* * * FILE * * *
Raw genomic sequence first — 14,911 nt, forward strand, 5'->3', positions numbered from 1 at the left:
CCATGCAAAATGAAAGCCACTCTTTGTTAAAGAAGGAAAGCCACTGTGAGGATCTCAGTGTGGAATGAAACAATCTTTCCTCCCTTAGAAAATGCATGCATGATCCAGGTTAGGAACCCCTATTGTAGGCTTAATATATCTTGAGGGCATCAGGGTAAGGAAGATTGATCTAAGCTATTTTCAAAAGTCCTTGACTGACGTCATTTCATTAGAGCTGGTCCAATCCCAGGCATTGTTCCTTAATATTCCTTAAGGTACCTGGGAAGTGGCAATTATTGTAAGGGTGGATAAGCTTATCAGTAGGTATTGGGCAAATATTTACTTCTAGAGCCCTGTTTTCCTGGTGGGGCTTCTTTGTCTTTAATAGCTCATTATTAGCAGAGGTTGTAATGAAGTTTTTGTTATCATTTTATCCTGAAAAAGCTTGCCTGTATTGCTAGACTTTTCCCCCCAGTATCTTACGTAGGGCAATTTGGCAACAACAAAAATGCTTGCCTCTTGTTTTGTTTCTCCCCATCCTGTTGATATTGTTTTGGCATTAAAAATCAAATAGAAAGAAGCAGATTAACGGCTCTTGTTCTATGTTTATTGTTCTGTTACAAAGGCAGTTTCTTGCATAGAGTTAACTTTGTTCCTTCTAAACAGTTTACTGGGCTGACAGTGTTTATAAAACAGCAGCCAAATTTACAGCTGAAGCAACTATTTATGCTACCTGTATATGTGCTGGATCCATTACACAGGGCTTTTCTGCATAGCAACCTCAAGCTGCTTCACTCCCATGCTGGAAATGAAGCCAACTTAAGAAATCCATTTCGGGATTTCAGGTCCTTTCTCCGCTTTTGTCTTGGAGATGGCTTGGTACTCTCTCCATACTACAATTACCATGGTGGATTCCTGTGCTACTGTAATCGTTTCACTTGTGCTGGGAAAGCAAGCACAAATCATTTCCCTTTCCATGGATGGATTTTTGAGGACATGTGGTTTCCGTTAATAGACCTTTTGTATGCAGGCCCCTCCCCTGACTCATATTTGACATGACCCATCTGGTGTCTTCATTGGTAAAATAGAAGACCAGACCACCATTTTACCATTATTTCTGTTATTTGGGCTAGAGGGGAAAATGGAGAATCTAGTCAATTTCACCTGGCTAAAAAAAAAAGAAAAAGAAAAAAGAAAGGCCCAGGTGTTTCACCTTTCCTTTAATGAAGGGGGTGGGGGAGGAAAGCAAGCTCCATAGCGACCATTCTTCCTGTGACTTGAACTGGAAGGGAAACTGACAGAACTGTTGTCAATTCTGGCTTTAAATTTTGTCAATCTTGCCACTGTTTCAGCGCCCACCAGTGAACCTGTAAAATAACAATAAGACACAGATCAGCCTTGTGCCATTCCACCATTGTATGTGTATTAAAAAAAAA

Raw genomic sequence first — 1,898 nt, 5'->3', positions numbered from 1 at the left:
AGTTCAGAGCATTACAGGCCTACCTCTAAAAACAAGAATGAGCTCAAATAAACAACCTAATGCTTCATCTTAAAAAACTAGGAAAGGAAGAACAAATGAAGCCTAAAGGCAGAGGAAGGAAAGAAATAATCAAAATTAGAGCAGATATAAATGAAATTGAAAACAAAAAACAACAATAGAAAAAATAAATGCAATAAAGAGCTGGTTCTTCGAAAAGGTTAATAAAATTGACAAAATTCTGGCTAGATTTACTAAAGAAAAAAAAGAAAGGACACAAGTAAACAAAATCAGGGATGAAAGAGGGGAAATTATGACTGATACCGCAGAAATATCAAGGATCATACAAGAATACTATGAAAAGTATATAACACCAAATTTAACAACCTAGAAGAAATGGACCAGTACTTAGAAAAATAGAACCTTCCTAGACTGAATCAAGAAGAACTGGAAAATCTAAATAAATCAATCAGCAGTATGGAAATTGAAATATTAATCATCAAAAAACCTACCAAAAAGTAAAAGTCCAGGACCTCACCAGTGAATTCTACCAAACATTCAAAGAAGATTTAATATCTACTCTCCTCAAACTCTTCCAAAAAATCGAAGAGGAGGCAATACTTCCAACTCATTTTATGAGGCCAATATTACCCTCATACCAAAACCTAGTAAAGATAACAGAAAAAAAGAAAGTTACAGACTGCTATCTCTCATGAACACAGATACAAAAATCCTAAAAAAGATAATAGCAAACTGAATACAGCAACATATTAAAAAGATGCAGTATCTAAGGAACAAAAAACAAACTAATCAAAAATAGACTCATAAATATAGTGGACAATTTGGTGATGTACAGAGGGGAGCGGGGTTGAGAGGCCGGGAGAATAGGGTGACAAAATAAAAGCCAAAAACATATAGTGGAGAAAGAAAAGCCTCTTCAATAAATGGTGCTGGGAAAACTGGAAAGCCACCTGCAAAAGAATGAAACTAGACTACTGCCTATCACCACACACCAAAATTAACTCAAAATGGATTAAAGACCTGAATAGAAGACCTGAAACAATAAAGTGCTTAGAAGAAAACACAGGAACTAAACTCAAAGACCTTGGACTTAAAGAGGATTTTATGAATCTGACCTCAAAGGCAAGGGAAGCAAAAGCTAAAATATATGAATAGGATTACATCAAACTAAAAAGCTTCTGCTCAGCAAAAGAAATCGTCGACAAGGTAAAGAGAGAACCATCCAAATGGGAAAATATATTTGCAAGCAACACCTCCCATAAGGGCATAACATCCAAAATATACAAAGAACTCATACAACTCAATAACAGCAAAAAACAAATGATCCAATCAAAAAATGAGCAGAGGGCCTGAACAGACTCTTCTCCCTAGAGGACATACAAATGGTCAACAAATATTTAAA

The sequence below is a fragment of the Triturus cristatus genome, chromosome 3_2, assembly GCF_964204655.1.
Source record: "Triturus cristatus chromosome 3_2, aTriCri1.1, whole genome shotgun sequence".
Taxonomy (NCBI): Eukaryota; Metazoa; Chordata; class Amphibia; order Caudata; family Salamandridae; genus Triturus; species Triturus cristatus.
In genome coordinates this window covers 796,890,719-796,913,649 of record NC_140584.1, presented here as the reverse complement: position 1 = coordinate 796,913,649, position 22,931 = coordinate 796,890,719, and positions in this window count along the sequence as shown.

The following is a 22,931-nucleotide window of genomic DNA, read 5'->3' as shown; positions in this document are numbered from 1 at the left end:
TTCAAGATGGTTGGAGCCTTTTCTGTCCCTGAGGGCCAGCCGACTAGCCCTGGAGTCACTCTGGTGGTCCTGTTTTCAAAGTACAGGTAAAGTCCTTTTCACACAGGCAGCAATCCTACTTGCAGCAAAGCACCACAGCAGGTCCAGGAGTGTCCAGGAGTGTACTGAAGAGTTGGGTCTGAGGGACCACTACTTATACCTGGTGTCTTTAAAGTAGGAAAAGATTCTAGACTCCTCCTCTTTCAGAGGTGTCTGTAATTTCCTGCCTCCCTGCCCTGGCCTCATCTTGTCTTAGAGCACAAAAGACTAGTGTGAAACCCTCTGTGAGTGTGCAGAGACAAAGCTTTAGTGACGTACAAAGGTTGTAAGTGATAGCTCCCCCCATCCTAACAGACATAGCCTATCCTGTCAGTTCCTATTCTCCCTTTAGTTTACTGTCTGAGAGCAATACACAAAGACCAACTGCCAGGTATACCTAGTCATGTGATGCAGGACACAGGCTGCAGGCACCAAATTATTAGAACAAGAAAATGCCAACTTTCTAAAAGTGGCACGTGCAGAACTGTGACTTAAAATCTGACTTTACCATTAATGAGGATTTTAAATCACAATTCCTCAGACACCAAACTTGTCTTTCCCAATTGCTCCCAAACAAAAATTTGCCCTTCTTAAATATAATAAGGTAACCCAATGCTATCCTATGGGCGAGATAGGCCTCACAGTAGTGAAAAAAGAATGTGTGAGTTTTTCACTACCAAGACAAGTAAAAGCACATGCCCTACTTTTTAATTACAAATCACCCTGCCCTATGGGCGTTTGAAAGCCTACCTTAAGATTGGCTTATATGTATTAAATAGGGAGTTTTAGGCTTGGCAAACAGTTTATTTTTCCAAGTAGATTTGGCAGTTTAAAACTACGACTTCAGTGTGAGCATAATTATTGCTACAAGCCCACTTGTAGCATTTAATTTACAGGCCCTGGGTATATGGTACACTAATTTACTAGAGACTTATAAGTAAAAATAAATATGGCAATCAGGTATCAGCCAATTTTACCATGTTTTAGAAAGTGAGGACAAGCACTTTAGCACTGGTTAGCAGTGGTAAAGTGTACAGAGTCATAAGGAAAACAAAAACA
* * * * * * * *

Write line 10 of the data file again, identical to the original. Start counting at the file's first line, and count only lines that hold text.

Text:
TTCAAGATGGTTGGAGCCTTTTCTGTCCCTGAGGGCCAGCCGACTAGCCCTGGAGTCACTCTGGTGGTCCTGTTTTCAAAGTACAGGTAAAGTCCTTTTCACACAGGCAGCAATCCTACTTGCAGCAAAGCACCACAGCAGGTCCAGGAGTGTCCAGGAGTGTACTGAAGAGTTGGGTCTGAGGGACCACTACTTATACCTGGTGTCTTTAAAGTAGGAAAAGATTCTAGACTCCTCCTCTTTCAGAGGTGTCTGTAATTTCCTGCCTCCCTGCCCTGGCCTCATCTTGTCTTAGAGCACAAAAGACTAGTGTGAAACCCTCTGTGAGTGTGCAGAGACAAAGCTTTAGTGACGTACAAAGGTTGTAAGTGATAGCTCCCCCCATCCTAACAGACATAGCCTATCCTGTCAGTTCCTATTCTCCCTTTAGTTTACTGTCTGAGAGCAATACACAAAGACCAACTGCCAGGTATACCTAGTCATGTGATGCAGGACACAGGCTGCAGGCACCAAATTATTAGAACAAGAAAATGCCAACTTTCTAAAAGTGGCACGTGCAGAACTGTGACTTAAAATCTGACTTTACCATTAATGAGGATTTTAAATCACAATTCCTCAGACACCAAACTTGTCTTTCCCAATTGCTCCCAAACAAAAATTTGCCCTTCTTAAATATAATAAGGTAACCCAATGCTATCCTATGGGCGAGATAGGCCTCACAGTAGTGAAAAAAGAATGTGTGAGTTTTTCACTACCAAGACAAGTAAAAGCACATGCCCTACTTTTTAATTACAAATCACCCTGCCCTATGGGCGTTTGAAAGCCTACCTTAAGATTGGCTTATATGTATTAAATAGGGAGTTTTAGGCTTGGCAAACAGTTTATTTTTCCAAGTAGATTTGGCAGTTTAAAACTACGACTTCAGTGTGAGCATAATTATTGCTACAAGCCCACTTGTAGCATTTAATTTACAGGCCCTGGGTATATGGTACACTAATTTACTAGAGACTTATAAGTAAAAATAAATATGGCAATCAGGTATCAGCCAATTTTACCATGTTTTAGAAAGTGAGGACAAGCACTTTAGCACTGGTTAGCAGTGGTAAAGTGTACAGAGTCATAAGGAAAACAAAAACA